Implications of dividend

IMPLICATIONS OF DIVIDEND

When your mutual fund announces a dividend payout, you have reasons to be pleased. A dividend payout implies that the fund has distributable surplus for its unit holders, which it pays out as dividends.

Dividend amount and frequency

The amount of dividend declared by a mutual fund and its frequency will depend on the amount of profits accumulated with the scheme. There is no fixed or predetermined time or amount that the mutual fund can stipulate for the dividend payout. In other words, there is no guarantee on receipt of dividend.

On making a dividend announcement, the mutual fund will stipulate a ‘record date’. This is the date by which all unit-holders should ensure that their names appear in the mutual fund’s books. Only such unit-holders are entitled to the dividend. For instance, if the mutual fund has made a dividend announcement and set a record date of 30 May , 2006 then if you want to be eligible for the dividend, you should purchase the units and ensure that your name is registered with the fund by this date.

Impact of Dividend Payout on the Scheme’s NAV

When the mutual fund pays out the dividend, its corpus stands reduced to that extent. This results in a fall in the scheme’s NAV. However, the NAV does not only get affected by this factor. Change in market prices of the securities held in the scheme’s portfolio play a larger role in affecting the NAV. If the markets are on an upwards trend, even after a dividend payout, the NAV may rise. However, if the markets are moving southward, the NAV will reflect a fall, which may be higher than the dividend payout amount.
The amount of dividend that you are eligible for, will depend on the number of units that you hold. For instances, if you hold 1,000 units (which have a face value Rs 10 per unit) of XYZ Mutual Fund Scheme and the scheme announces dividend of 5%, the dividend amount per unit would be Re 0.50(5 percent x face value of Rs.10) Therefore, the amount of dividend that you would be eligible to would be Rs.500 (Re 0.50 x 1,000units)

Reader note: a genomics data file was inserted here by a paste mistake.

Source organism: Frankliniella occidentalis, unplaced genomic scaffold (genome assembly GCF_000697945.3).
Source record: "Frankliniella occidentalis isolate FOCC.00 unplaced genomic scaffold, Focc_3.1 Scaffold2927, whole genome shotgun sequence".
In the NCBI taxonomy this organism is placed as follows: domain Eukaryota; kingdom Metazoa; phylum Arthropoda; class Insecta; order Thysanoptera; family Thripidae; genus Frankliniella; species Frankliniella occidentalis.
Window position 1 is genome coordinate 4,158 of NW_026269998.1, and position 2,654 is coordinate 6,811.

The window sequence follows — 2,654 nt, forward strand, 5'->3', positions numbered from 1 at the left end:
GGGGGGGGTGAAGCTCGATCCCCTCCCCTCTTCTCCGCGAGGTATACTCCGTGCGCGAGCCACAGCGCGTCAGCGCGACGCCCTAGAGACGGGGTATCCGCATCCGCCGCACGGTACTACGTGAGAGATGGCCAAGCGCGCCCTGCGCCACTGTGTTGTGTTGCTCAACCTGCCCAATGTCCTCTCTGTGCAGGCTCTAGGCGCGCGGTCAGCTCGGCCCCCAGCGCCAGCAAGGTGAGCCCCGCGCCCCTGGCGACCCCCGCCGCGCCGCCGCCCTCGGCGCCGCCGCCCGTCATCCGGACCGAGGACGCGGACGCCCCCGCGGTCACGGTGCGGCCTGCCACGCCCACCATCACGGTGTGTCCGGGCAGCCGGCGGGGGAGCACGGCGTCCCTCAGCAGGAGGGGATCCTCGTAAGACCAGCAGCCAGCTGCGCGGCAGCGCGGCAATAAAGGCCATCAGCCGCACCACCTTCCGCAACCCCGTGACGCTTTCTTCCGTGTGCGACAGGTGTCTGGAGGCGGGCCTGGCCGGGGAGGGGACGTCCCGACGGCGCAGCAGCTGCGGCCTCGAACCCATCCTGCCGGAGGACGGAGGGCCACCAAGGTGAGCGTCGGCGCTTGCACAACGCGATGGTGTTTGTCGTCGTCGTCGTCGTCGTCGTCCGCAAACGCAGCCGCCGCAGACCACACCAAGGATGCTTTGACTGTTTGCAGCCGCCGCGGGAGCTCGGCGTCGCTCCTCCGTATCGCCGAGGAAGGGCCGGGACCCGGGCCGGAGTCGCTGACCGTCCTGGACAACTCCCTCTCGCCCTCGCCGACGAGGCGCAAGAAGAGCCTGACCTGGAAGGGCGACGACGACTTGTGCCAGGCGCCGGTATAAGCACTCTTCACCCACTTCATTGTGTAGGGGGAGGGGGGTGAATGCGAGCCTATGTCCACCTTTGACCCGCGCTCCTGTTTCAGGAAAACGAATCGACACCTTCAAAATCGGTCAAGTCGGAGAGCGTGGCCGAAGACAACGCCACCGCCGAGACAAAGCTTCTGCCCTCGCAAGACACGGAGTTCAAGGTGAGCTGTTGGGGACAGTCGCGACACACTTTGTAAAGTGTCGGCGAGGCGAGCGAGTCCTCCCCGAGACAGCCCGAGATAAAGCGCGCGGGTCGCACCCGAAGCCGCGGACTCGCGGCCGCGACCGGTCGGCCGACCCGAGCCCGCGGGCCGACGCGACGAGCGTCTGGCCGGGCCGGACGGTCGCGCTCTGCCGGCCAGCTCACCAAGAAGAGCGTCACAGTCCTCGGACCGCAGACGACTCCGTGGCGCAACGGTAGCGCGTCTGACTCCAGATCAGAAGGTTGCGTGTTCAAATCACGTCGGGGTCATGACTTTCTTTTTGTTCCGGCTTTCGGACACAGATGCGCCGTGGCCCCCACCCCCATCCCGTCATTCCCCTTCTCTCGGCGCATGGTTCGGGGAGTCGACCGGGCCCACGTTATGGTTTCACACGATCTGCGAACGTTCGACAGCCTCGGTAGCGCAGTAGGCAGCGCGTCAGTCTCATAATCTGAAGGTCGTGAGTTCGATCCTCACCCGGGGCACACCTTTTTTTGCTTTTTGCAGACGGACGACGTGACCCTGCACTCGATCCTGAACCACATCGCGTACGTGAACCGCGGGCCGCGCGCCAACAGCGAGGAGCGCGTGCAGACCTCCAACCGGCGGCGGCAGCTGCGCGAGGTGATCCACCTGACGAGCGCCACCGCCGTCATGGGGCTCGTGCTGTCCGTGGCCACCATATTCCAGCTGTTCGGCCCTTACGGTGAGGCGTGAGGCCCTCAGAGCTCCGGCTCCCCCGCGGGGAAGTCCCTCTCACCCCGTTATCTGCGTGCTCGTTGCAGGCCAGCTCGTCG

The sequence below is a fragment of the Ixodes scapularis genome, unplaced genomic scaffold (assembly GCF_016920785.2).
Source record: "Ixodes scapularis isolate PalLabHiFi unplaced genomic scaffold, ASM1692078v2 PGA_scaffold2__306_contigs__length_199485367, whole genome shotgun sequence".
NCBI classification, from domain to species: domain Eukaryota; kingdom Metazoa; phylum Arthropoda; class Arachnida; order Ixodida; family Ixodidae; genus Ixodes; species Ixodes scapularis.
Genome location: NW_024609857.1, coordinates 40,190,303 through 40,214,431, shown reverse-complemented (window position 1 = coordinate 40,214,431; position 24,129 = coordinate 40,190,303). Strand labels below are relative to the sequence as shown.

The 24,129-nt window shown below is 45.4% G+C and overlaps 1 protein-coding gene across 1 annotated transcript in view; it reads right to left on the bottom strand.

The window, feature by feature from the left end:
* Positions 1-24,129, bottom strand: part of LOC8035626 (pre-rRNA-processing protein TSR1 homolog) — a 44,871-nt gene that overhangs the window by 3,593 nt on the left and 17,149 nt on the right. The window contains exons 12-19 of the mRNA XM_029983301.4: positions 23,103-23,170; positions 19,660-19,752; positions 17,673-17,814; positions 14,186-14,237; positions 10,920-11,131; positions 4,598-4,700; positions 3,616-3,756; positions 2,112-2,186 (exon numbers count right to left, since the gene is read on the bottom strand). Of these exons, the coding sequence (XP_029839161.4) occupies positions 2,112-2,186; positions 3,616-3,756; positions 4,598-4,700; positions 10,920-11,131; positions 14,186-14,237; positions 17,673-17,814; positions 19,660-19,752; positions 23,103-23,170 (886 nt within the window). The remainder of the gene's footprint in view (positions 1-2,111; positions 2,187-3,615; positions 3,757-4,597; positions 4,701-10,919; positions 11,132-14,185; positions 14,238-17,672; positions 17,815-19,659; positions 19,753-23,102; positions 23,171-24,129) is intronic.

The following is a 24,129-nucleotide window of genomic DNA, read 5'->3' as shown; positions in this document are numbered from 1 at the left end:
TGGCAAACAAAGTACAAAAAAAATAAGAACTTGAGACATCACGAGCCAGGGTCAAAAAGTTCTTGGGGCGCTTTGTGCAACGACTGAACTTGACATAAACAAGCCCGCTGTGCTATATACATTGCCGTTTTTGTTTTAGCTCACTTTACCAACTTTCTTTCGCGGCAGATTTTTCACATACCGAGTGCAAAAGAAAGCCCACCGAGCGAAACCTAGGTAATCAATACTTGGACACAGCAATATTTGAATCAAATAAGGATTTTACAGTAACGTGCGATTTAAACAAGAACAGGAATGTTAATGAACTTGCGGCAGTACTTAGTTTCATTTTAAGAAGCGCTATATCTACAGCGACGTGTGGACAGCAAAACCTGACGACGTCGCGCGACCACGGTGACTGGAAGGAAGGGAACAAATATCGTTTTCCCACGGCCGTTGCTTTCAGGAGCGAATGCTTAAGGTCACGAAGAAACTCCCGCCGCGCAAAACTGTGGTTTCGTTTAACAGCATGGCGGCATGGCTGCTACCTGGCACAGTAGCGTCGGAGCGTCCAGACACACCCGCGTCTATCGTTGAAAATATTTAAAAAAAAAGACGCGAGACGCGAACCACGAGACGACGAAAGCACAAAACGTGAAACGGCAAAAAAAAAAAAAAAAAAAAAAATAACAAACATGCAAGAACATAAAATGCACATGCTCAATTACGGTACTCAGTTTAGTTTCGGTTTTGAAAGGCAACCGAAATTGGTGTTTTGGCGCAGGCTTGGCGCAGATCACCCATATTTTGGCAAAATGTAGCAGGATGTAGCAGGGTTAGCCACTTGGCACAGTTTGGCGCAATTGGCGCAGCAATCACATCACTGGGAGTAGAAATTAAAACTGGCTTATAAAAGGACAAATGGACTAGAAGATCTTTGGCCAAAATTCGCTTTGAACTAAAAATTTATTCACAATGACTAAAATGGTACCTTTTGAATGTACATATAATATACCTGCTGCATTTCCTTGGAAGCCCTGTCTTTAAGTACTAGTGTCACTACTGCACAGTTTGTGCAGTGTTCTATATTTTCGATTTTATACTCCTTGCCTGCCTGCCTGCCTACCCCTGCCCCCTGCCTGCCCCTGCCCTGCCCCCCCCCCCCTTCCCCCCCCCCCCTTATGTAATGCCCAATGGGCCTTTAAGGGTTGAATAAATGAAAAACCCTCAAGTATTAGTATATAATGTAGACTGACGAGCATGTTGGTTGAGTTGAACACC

For the financial year 2005-06 (1 April 2005 to 31 March 2006), the highest dividend payout has been by Principal Resurgent India Equity Fund (170 percent) followed by Reliance Growth Fund and Reliance Vision Fund, both of which declared total dividends 105 percent during the year.

Tax implications

Dividends received from equity mutual funds are tax free in the hands of the unit holders.

The following points may be noted:

Ø There is no fixed or predetermined time or amount that the mutual fund can stipulate for the dividend payout.
Ø When the mutual funds pay out the dividend, there maybe a fall in the scheme’s NAV.
Ø The amount of dividend that you are eligible for, will depend on the number of units that you hold.
Ø Dividends received from equity mutual funds are tax freeing the hands of the unit holders.
Ø If you foresee the markets to continue its northward journey, opt for a dividend plan.

When the stock markets are on a growth momentum and a mutual fund scheme has been moving in tandem with the broad market movement, it has been observed that generally the quantum and frequency of dividend rises. Therefore, if you foresee the markets to continue its northward journey, and you are confident that the mutual fund scheme that you are investing in, will be able to go for a dividend plan. The tax advantage is an added bonanza.